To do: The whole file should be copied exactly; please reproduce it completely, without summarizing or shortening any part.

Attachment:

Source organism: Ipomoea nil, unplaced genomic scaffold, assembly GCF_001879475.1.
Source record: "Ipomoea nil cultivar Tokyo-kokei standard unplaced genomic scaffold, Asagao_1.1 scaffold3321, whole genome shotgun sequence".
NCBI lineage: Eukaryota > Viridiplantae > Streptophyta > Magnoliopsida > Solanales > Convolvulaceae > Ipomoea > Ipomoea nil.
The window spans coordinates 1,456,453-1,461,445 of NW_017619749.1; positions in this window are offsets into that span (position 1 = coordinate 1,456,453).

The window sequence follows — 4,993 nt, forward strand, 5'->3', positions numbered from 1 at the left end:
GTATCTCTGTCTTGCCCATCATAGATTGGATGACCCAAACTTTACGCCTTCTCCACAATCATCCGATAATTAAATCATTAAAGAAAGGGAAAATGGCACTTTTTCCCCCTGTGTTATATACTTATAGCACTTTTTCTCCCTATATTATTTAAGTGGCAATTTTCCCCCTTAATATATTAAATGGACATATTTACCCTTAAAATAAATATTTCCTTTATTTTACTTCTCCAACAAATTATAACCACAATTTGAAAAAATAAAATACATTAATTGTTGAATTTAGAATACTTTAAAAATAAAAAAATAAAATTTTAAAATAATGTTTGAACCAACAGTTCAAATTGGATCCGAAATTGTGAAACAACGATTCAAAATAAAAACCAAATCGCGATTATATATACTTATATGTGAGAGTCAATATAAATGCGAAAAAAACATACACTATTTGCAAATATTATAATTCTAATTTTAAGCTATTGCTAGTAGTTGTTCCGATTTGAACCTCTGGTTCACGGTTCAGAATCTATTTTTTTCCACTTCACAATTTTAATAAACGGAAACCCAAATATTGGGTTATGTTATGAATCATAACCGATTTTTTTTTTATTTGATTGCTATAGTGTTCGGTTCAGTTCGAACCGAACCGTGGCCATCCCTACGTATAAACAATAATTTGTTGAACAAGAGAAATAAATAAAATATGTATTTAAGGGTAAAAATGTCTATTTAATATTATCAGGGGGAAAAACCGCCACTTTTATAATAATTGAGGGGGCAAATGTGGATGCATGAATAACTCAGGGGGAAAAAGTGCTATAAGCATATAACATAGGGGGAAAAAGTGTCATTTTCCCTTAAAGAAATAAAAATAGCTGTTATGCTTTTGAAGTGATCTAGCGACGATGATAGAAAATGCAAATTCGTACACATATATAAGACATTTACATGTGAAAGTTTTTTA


Source organism: Ipomoea nil, unplaced genomic scaffold, assembly GCF_001879475.1.
Source record: "Ipomoea nil cultivar Tokyo-kokei standard unplaced genomic scaffold, Asagao_1.1 scaffold3321, whole genome shotgun sequence".
NCBI lineage: Eukaryota > Viridiplantae > Streptophyta > Magnoliopsida > Solanales > Convolvulaceae > Ipomoea > Ipomoea nil.
The window spans coordinates 1,456,453-1,461,445 of NW_017619749.1; positions in this window are offsets into that span (position 1 = coordinate 1,456,453).

The window sequence follows — 4,993 nt, forward strand, 5'->3', positions numbered from 1 at the left end:
GTATCTCTGTCTTGCCCATCATAGATTGGATGACCCAAACTTTACGCCTTCTCCACAATCATCCGATAATTAAATCATTAAAGAAAGGGAAAATGGCACTTTTTCCCCCTGTGTTATATACTTATAGCACTTTTTCTCCCTATATTATTTAAGTGGCAATTTTCCCCCTTAATATATTAAATGGACATATTTACCCTTAAAATAAATATTTCCTTTATTTTACTTCTCCAACAAATTATAACCACAATTTGAAAAAATAAAATACATTAATTGTTGAATTTAGAATACTTTAAAAATAAAAAAATAAAATTTTAAAATAATGTTTGAACCAACAGTTCAAATTGGATCCGAAATTGTGAAACAACGATTCAAAATAAAAACCAAATCGCGATTATATATACTTATATGTGAGAGTCAATATAAATGCGAAAAAAACATACACTATTTGCAAATATTATAATTCTAATTTTAAGCTATTGCTAGTAGTTGTTCCGATTTGAACCTCTGGTTCACGGTTCAGAATCTATTTTTTTCCACTTCACAATTTTAATAAACGGAAACCCAAATATTGGGTTATGTTATGAATCATAACCGATTTTTTTTTTATTTGATTGCTATAGTGTTCGGTTCAGTTCGAACCGAACCGTGGCCATCCCTACGTATAAACAATAATTTGTTGAACAAGAGAAATAAATAAAATATGTATTTAAGGGTAAAAATGTCTATTTAATATTATCAGGGGGAAAAACCGCCACTTTTATAATAATTGAGGGGGCAAATGTGGATGCATGAATAACTCAGGGGGAAAAAGTGCTATAAGCATATAACATAGGGGGAAAAAGTGTCATTTTCCCTTAAAGAAATAAAAATAGCTGTTATGCTTTTGAAGTGATCTAGCGACGATGATAGAAAATGCAAATTCGTACACATATATAAGACATTTACATGTGAAAGTTTTTTA